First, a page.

In the Vox report covering Rep. Rashida Tlaib's comments in January of this year, on the day she was sworn into office, that "We're going to impeach this motherfucker," Vox also revealed, as if they were omniscient about the future, how this would all play out, more than 11 months later: "Impeachment is much more likely now for a very simple reason: It only takes a majority vote in the House to impeach a president, and Democrats now have a majority...Tlaib is clearly tapping into a simmering grassroots appetite for impeachment. But, as Prokop explained, while Democrats could impeach Trump with a party-line vote in the House, it will be extremely difficult to remove him from office in the Republican-controlled Senate."

The impeachment cake was baked in January 2019, and really, if we're being honest, in January 2017. And yet, some of the highlights of the overreaction from our media, now that we're finally here.

- NBC's Katy Tur, impartial journalist, put forth a massive tweetstorm documenting all the terrible things Donald Trump has ever done, but not been impeached or held accountable for: "It is depressing but not surprising watching him get impeached for abusing power." Very depressing, yes.

- CNN's Jake Tapper said: "This is a stain that will forever live on his presidency. When we are all long gone... that might be the only thing people know about Donald Trump, that he was impeached." This despite the fact that his own network put out a poll Monday that said just 25% of Americans think Trump will be hurt by impeachment, with 69% saying it would have no effect or even help his re-election chances.

- Tapper's CNN colleague Chris Cuomo said: "No matter how you feel about President Clinton, more often than not when his name is mentioned the word ‘impeachment’ soon thereafter follows." Really? I've watched dozens of Bill Clinton interviews over the past decade. I've seen Bill Clinton speak at Democratic conventions, and appear on late night TV shows. No one has ever, not a single time, mentioned impeachment.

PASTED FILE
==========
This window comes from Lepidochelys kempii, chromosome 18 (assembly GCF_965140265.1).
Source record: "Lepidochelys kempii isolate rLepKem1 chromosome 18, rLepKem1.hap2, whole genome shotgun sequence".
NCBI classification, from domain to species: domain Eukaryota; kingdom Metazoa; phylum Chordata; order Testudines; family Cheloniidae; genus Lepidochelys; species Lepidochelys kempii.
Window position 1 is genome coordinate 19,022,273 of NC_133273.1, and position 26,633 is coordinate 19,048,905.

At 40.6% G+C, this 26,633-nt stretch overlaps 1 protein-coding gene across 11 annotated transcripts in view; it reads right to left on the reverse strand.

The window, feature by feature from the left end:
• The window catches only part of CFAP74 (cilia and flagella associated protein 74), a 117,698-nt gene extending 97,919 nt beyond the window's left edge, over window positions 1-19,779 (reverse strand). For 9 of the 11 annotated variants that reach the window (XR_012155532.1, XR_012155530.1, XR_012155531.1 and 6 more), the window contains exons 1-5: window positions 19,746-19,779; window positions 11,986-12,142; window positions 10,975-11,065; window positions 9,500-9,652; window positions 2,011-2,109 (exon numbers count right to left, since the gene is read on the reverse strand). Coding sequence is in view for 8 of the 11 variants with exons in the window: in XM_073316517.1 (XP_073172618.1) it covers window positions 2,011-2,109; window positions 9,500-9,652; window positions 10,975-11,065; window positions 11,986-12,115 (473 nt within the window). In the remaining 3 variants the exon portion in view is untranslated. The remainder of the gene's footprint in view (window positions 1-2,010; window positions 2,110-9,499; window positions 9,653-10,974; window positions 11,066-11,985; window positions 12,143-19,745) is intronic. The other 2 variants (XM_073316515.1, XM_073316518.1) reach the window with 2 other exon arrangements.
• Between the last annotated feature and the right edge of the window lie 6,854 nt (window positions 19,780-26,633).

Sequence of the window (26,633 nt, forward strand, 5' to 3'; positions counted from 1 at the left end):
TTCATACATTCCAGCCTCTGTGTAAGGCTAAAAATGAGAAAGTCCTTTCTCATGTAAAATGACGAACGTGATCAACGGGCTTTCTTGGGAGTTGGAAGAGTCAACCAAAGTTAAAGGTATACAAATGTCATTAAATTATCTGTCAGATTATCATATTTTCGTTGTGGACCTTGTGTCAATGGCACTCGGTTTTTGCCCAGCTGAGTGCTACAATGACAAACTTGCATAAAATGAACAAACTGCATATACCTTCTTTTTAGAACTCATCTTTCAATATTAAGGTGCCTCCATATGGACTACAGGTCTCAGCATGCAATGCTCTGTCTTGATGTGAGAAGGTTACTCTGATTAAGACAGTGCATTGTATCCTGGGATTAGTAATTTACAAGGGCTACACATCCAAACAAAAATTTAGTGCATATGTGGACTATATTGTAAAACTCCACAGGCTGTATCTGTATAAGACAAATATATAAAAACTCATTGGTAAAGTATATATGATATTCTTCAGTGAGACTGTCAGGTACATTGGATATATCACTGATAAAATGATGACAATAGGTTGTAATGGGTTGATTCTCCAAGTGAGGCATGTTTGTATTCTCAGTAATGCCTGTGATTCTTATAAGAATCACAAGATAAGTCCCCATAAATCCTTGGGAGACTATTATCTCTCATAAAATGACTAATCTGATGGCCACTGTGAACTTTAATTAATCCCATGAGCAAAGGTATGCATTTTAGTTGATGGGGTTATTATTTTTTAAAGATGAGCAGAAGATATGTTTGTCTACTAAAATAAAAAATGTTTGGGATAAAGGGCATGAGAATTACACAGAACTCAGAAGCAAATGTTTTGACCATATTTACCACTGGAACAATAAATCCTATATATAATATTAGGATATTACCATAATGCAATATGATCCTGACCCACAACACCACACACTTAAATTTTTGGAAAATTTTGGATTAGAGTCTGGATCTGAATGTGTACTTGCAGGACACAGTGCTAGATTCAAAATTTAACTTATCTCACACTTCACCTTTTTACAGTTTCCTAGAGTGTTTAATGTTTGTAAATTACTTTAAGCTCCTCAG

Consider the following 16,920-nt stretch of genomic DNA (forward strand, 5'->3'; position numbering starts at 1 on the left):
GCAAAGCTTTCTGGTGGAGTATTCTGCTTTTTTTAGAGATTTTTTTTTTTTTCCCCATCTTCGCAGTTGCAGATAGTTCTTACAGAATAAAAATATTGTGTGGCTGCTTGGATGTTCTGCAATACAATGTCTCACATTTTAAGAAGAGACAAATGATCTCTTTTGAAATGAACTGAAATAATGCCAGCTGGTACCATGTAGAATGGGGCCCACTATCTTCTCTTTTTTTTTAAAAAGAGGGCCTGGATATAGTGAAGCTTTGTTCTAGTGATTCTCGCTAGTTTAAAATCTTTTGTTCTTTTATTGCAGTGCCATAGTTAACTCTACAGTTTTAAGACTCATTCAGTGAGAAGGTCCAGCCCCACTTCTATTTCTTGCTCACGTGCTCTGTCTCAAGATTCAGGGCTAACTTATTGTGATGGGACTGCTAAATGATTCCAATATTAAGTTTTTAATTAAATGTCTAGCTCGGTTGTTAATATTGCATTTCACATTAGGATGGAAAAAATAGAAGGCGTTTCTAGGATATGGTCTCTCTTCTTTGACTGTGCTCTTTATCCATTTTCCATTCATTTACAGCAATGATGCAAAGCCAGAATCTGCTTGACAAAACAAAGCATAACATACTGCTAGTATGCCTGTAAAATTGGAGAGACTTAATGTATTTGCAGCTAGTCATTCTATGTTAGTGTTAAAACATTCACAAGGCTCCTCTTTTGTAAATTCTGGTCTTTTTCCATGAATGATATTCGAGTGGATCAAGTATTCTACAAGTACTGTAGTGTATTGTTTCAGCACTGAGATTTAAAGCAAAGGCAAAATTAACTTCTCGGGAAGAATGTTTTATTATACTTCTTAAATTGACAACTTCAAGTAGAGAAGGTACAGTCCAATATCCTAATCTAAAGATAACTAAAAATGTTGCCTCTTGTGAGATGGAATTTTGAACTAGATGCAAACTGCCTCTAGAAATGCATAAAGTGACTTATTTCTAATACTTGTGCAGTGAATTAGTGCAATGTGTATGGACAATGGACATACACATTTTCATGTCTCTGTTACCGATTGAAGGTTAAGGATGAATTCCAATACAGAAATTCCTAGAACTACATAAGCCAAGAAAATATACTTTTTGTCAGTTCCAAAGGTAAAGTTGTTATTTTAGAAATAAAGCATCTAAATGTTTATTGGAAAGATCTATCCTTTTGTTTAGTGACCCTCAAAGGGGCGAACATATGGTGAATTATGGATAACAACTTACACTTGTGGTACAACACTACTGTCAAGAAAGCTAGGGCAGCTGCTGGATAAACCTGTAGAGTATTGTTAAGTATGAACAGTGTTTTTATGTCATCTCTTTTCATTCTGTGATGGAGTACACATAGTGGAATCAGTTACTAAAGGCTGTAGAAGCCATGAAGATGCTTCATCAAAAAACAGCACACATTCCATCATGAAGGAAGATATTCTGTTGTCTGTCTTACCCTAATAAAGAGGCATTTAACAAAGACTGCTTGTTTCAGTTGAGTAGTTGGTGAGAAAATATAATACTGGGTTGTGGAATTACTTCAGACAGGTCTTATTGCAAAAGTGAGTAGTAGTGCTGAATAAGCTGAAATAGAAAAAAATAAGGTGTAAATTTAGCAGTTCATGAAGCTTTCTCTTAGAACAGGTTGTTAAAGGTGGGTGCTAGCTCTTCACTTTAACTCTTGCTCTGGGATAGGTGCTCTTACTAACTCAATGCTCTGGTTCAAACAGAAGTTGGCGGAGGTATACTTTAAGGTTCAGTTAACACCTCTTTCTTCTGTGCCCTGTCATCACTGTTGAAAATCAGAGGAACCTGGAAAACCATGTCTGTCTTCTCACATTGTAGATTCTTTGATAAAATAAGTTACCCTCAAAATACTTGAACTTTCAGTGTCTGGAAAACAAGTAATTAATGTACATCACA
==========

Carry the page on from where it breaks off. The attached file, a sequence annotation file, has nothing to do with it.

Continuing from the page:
Trump's gross Dingell comments - and Fox News' response

On the same night he was getting impeachment, Donald Trump found himself at a rally in Michigan, and as is often the case, made gross and inappropriate comments about someone. In this case, it was recently deceased longtime Michigan politician Rep. John Dingell, who he implied was in hell.

Many on the left and in the supposed-objective media like to call out Fox News as "State TV" or "Conspiracy TV." Well, how did Fox News cover this story? For one, Dingell's wife, Rep. Debbie Dingell, appeared on "America's Newsroom" this morning, interviewed by Sandra Smith. The exchange was powerful, particularly Dingell's call to rise above what Trump said and work toward bipartisanship.

But that wasn't it. Dagen McDowell, a co-host on "Outnumbered," said of Trump's comments, "It was appalling and repugnant, and it was wrong and small." Maria Bartiromo and Bret Baier weighed in too.

The story was widely covered by the news hosts at Fox News, and all media outlets, and rightfully so. 
Dem debate: Yang's media critique

Some notes from the PBS/Politico debate which just came to an end:

- The debate started with everyone trying to one-up the other when it came to impeachment, but I think Andrew Yang's response really stood out - for turning the question around on the media for being "obsessed with impeachment.": "The media networks didn't do us any favors for missing the reason Donald Trump is our president in the first place," said Yang. "If you turn on cable network news today you would think he's our president because of some combination of Russia, racism, Facebook, Hillary Clinton and emails all mixed together. But Americans around the country know different." He nailed it, and I'd imagine his support, particularly among independents will rise.

- Van Jones on CNN said Joe Biden looked like a frontrunner (I agree). Eugene Robinson on MSNBC said Pete Buttigieg "lost" (I disagree). Most pundits agreed the moderators were particularly excellent (I strongly agree).


- Longtime former Fox News host Greta Van Susteren is going to host a new show for Discovery Network about celebrities and their pets. "Pet Tales" will highlight Terry Bradshaw, Bill O'Reilly and, well, their cats and dogs.